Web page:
What’s Sovereign Immunity Got to do with it?

Author Sue Runyan

I am a New Activist of sorts. I worked. I retired. I expected to read books and walk and grow old.  But there is still work to be done. I love my Country, warts and all.

 


SECTION ONE:

What’s Sovereign Immunity Got to Do with It?

 

The citizens of Sequim, 98382, were not consulted before the proposed medication assisted treatment (MAT) facility was announced mid year of 2019. Many costly legal actions are now in play between Jamestown S’Klallam Tribe, SaveOurSequim.org and Parkwood. Of importance to our citizens of Sequim and the greater area of Sequim, and perhaps to the reader, is that Jamestown S’Klallam Tribe has Sovereign Immunity.


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What that means to you is the Tribe has a status which protects any Tribe from suits within ANY Court of Law in the United States. Only the United States Congress has the power to limit Indian Sovereign immunity. Other than Congress, this immunity is absent only in instances where a Tribe itself has waived that sovereign immunity.

This issue should be of serious concern to all local residents for two very real reasons:

  1. Any event that causes harm to any citizen cannot be fairly adjudicated in any court. The Tribe is treated almost like a foreign nation. If the Tribe has not waived sovereign immunity, You are out of luck.
  2. So to whom do you turn for recompense for your loss? You will turn to a lawyer, of course, who will promptly file a legal suit against the City of Sequim for negligence because the City approved such an arrangement with an indifferent sovereign So there you are, with $4 in the bank, fighting an entity making $30 million a year. Again, you are SOL.

The screen shot below is a portion of a public document available on the City of Sequim Government Page under “MAT Clinic Appeal.” The Tribe’s law firm, Miller Nash Graham & Dunn LLP, answers the question on waiver of sovereign immunity. The answer is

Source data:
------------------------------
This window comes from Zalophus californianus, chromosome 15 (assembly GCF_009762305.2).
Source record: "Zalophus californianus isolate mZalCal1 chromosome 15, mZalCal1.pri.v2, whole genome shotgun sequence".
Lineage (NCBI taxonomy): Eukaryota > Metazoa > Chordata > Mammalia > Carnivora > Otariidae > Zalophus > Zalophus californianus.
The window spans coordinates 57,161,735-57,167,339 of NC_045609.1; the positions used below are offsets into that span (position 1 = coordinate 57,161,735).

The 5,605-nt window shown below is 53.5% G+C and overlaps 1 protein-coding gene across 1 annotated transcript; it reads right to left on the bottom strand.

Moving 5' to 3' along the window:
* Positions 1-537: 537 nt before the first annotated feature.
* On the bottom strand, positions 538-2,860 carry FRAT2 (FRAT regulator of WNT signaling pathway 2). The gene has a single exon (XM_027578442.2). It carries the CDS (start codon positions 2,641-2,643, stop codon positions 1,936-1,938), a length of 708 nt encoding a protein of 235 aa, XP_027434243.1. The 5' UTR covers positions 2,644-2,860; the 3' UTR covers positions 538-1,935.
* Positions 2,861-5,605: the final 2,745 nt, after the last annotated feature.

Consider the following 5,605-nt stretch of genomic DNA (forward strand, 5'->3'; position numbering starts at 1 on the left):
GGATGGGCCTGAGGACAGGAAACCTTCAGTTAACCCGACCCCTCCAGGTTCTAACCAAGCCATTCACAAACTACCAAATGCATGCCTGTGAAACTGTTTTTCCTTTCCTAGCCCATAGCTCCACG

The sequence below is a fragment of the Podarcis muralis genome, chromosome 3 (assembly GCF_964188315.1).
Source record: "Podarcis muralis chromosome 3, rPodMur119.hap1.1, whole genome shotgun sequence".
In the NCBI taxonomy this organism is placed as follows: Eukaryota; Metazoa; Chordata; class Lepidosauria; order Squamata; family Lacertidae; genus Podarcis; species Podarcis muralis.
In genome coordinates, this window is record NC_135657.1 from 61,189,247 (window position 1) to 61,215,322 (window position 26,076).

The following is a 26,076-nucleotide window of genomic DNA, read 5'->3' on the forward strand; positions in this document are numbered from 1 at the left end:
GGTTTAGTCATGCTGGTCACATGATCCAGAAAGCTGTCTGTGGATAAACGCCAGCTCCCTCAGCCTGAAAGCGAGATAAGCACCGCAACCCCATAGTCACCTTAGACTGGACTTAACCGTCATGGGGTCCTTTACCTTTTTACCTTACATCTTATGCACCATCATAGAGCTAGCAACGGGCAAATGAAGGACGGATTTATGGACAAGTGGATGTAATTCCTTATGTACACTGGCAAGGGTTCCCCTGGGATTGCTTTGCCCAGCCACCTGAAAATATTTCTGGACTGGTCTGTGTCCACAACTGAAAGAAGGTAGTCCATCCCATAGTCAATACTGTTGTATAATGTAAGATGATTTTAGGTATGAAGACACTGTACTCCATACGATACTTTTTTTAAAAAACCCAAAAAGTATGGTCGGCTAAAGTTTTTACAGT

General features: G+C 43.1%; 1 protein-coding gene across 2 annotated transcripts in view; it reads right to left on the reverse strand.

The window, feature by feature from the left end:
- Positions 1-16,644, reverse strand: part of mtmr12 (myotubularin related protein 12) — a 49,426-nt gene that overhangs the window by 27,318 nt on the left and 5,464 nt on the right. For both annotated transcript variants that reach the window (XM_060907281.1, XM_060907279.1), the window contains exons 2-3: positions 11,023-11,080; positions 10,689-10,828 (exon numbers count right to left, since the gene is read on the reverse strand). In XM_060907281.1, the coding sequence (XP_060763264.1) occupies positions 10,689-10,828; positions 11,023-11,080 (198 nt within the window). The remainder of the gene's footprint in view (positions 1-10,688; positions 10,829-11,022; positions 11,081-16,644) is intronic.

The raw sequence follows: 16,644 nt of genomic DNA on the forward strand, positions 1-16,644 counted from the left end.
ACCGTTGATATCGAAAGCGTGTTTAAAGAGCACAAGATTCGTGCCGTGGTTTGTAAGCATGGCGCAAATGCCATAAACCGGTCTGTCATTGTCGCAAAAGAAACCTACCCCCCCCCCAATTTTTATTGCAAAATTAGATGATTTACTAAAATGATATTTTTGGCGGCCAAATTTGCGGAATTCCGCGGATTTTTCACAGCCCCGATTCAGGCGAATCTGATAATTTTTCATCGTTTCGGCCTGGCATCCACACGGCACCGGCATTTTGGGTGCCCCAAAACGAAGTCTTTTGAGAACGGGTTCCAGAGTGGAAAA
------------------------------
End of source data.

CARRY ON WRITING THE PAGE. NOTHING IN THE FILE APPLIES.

In summary – As stated above, Jamestown S’Klallam Tribe will not waive its sovereign immunity. And you will have no rights!

SECTION TWO:

Sequim –  Is the Jamestown S’Klallam Tribe Case Reasonable?  Tribe loses suit.

Is the proposed Sequim MAT (Medication Assisted Treatment); facility of almost 34,000 square feet facing an existential threat?  Does this ruling undercut the financial Plymouth Rock upon which the MAT is predicated?

Jamestown S’Klallam Tribe of Indians, Sequim, Wa, has lost it’s civil suit against Alex M. Azar, in his official capacity as Secretary, U.S. Department of Health and Human Services, et al. on September 11, 2020. The following information was taken from Civil Action No. 19-2665 (JEB).

The federally recognized Jamestown S’Klallam Tribe (Tribe) is authorized to administer healthcare services offered by Indian Health Service (IHS), a part of U. S. Department of Health and Human Services. The Tribe is essentially being treated as a Government contractor.

Title 5 of the Indian Self-Determination and Education Assistance Act (ISDEAA) requires IHS to enter funding agreements with tribes who wish to take over administration of an IHS program, like healthcare services. There are three types of funding available; baseline secretarial amount for direct costs, funding for contract support costs, and administrative or overhead expenses and funding for lease associated costs.